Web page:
The introduction of polygamy during Nauvoo has received plenty of attention. Starting with Fawn Brodie’s exploration of Joseph Smith’s dozens of wives, scholars ranging from Todd Compton, Richard Bushman, George Smith, Brian Hales, Martha Bradley-Evans, Lawrence Foster, and Merina Smith have offered interpretations of the complex topic. The paucity of solid contemporary documents and proliferation of problematic reminiscences–not to mention the presence of teenage brides and polyandrous unions–make it a briar patch for writers. However, a common theme has dominated much of the general narrative: Joseph Smith, either divinely appointed of personally driven, sought to extend his sacerdotal connections through plural marriages. Fellow male leaders, eager to please their prophet and capitalize on his teachings, entered their own polygamous marriages. This secretive practice drew outside ire whenever rumors leaked, but internally it caused solidarity and strengthened loyalty. In this traditional framework, Nauvoo polygamy revolved around power and confidence.
Laurel Ulrich’s treatment of polygamy in her new book, A House Full of Females, bucks this trend.
By May 12, 2017
The Immigration and Ethnic History Society has generously agreed to cross-post this content on their blog. The posts are slightly different, and I try to introduce Mormon readers here to scholarship in Immigration History, and IEHS readers there to scholarship in Mormon History. I’m hoping to facilitate conversation across audiences. Here’s the link:
In 1897, ?Pres. G.Q. Cannon stated that the Presidents of Missions had been instructed not to encourage people to emigrate to Utah until they had become well grounded in the faith and not then until times in Utah became better, unless they have friends or means to provide a home on their arrival.? This discouragement became public the next year in 1898, when Mormon Apostle George Q. Cannon stated in the semiannual church-wide gathering, general conference, ?There is one course that has been taken which I think will be attended with good efforts, that is, counselling the Saints in the various lands where they embrace the Gospel to remain quiet for a while; to not be anxious to break up their homes to gather to Zion.? This was the first of many announcements that called for the end of the gathering. Why did Cannon renege Mormonism?s long history with open immigration? How did the end of the gathering come about, and what did it mean for Mormonism?
By April 21, 2017
If you haven’t heard already, yesterday a host of 19 scholars submitted an Amici Curiae Brief (amici curiae=friends of the court, or impartial expert advisors) in response to President Donald Trump’s Executive Order 13,780, “Protecting the Nation From Foreign Terrorist Entry Into the United States.” Trump’s Executive Order received a cascade of pushback and resistance, mainly criticizing that the order seems to target Muslims (just search the executive order in google news for a host of coverage). The Amici Curiae Brief picks up on this vein and presents the Mormon past with federal immigration policy as an example of how targeting religious minorities through immigration legislation can go horribly wrong.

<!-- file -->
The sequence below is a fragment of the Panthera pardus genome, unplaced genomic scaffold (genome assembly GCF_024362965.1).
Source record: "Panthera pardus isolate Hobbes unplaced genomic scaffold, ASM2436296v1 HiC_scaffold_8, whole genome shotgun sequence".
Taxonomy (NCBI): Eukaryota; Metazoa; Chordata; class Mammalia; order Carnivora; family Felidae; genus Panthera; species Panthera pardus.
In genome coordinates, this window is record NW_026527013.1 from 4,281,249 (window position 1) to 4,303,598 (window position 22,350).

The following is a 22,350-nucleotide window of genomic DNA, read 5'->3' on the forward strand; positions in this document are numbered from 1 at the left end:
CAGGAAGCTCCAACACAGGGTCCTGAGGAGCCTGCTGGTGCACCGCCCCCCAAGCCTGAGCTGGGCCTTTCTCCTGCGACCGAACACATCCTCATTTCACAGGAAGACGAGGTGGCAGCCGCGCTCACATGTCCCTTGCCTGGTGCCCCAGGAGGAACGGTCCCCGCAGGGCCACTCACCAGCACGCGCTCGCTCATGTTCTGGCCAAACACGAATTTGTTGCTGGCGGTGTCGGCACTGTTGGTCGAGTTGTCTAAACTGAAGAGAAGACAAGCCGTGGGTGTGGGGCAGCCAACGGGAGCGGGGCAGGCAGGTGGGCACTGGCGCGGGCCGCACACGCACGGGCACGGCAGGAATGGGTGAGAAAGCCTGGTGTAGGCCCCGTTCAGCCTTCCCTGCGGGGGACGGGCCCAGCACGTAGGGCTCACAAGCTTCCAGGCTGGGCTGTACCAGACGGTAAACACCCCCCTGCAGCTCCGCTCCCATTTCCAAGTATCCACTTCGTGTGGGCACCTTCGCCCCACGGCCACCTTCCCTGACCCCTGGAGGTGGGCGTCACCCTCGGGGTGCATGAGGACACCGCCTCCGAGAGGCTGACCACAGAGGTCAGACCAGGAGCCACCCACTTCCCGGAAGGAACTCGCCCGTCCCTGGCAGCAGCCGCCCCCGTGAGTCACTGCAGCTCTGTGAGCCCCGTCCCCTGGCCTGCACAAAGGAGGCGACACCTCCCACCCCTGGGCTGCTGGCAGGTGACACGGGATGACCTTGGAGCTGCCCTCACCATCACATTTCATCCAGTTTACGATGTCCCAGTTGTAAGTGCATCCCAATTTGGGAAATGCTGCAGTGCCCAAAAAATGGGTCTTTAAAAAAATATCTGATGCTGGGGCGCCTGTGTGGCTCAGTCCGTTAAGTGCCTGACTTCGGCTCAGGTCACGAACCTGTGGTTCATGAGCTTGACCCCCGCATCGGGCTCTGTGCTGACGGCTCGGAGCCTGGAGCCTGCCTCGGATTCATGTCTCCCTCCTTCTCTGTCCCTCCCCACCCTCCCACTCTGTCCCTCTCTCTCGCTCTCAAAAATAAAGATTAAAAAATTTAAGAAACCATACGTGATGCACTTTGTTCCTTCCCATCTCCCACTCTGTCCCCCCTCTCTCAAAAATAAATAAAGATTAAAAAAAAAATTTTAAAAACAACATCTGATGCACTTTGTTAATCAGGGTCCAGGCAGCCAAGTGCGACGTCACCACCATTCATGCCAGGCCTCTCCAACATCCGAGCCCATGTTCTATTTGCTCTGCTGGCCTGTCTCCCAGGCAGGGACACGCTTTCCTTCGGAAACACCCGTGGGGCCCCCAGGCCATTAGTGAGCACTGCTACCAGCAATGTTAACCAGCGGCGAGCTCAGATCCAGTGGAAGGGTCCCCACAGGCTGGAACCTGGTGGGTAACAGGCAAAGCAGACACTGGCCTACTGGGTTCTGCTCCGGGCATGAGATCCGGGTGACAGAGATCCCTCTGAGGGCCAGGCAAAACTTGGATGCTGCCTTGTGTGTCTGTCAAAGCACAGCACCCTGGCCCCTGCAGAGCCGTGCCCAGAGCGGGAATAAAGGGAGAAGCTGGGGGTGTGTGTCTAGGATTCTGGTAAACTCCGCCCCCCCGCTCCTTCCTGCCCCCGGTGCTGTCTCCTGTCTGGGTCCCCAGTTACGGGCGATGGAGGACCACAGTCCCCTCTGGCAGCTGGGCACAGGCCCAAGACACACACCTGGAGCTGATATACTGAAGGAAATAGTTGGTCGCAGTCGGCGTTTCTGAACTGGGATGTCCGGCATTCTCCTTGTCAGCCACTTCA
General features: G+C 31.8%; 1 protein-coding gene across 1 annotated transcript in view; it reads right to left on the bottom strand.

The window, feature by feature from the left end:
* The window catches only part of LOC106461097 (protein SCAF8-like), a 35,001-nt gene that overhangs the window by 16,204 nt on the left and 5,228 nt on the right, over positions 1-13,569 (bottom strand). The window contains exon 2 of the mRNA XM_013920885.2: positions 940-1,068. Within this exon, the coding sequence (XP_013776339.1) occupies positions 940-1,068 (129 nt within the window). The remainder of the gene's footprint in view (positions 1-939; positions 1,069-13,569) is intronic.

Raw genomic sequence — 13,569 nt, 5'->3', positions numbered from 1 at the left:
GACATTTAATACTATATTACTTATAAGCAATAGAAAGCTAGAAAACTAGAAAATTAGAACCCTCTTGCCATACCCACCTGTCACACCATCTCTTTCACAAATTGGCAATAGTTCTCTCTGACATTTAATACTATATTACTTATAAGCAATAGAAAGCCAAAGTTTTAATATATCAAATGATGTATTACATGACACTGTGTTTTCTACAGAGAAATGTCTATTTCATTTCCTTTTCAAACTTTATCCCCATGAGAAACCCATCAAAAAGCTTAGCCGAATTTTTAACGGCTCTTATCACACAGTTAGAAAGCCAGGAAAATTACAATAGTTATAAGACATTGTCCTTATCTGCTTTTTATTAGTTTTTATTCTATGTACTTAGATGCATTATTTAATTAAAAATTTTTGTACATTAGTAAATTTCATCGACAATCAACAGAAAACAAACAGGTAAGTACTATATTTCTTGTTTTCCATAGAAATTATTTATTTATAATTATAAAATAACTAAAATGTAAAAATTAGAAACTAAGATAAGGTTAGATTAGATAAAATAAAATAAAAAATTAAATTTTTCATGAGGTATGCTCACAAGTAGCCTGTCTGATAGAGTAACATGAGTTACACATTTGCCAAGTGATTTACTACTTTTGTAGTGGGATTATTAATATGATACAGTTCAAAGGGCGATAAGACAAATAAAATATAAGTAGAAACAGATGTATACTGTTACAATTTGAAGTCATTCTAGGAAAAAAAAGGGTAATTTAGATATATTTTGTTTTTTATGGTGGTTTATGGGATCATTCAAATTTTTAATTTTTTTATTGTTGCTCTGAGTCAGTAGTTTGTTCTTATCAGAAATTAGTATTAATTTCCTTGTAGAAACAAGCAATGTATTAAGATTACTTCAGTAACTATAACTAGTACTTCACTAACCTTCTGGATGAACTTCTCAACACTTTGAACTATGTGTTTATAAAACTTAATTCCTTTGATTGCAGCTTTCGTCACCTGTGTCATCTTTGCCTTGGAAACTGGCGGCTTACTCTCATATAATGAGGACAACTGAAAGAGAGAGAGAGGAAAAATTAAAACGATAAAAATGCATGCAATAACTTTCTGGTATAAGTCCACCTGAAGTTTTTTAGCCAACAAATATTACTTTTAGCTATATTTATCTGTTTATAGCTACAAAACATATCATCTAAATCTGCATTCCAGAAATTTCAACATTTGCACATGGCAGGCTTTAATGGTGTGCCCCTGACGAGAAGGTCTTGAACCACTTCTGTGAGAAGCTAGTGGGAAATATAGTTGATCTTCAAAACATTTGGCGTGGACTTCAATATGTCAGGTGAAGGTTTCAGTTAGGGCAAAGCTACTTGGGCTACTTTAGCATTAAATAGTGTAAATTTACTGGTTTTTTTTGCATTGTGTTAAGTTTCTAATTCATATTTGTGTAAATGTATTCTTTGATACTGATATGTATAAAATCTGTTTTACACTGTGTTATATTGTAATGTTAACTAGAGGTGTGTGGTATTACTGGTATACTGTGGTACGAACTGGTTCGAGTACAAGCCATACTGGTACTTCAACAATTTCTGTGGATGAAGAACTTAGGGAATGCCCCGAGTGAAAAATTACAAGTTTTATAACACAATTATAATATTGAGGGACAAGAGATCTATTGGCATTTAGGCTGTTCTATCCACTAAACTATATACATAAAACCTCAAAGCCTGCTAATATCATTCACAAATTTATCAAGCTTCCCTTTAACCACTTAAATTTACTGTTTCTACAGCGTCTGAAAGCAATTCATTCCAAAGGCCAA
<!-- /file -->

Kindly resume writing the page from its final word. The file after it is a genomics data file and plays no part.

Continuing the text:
The Brief tells the history of early Mormon persecution, and late nineteenth-century legal battles over polygamy to show that the government treated Mormons as “outsiders, not full members of the political community.” The argument and section titles are enough to give a sense of the Brief in its entirety:
By April 4, 2017
At a recent gathering in Cambridge, MA, Richard Bushman introduced Laurel Thatcher Ulrich to her hometown crowd as Mormonism?s most ?distinguished and decorated scholar.? Her Pulitzer Prize, Bancroft Prize, and many other awards speak to her mastery of the historian’s craft in the broader academy. She is not only Mormonism’s most distinguished and decorated scholars, she is one of the most distinguished and decorated scholars alive today. Ulrich?s research and writing abilities made A House Full of Females: Plural Marriage and Women?s Rights in Early Mormonism, 1835-1870 a natural choice for JI?s Third Annual Summer Book Club. Hundreds of readers have followed along with our book club in the past few years?we hope to read with even more of you this summer!
By December 28, 2016
Word is spreading that B. Carmon Hardy, one of the stalwarts of the Mormon History Association, passed away on December 21st. (Details are still forthcoming; I will provide a link to an obituary when one becomes available.) This caps off a rough year for the world of Mormon history, as we’ve already lost Ronald Walker, Milton Backman, William (Bert) Wilson, Marvin Hill, Melissa Proctor, and Edward Kimball. Professor Hardy received his PhD in history from Wayne State University in Detroit and, after a brief stint at Brigham Young University, spent a productive career at California State University, Fullerton. Like most Mormon historians of his generation, Hardy built his reputation on non-Mormon topics—including co-authoring a well-received textbook on world history—before turning his attention to Mormonism later in his career. While his earliest work was on Mormon colonies in Mexico (see this overlooked Pacific History Review article on the topic), he made his biggest mark on the history of Mormon polygamy.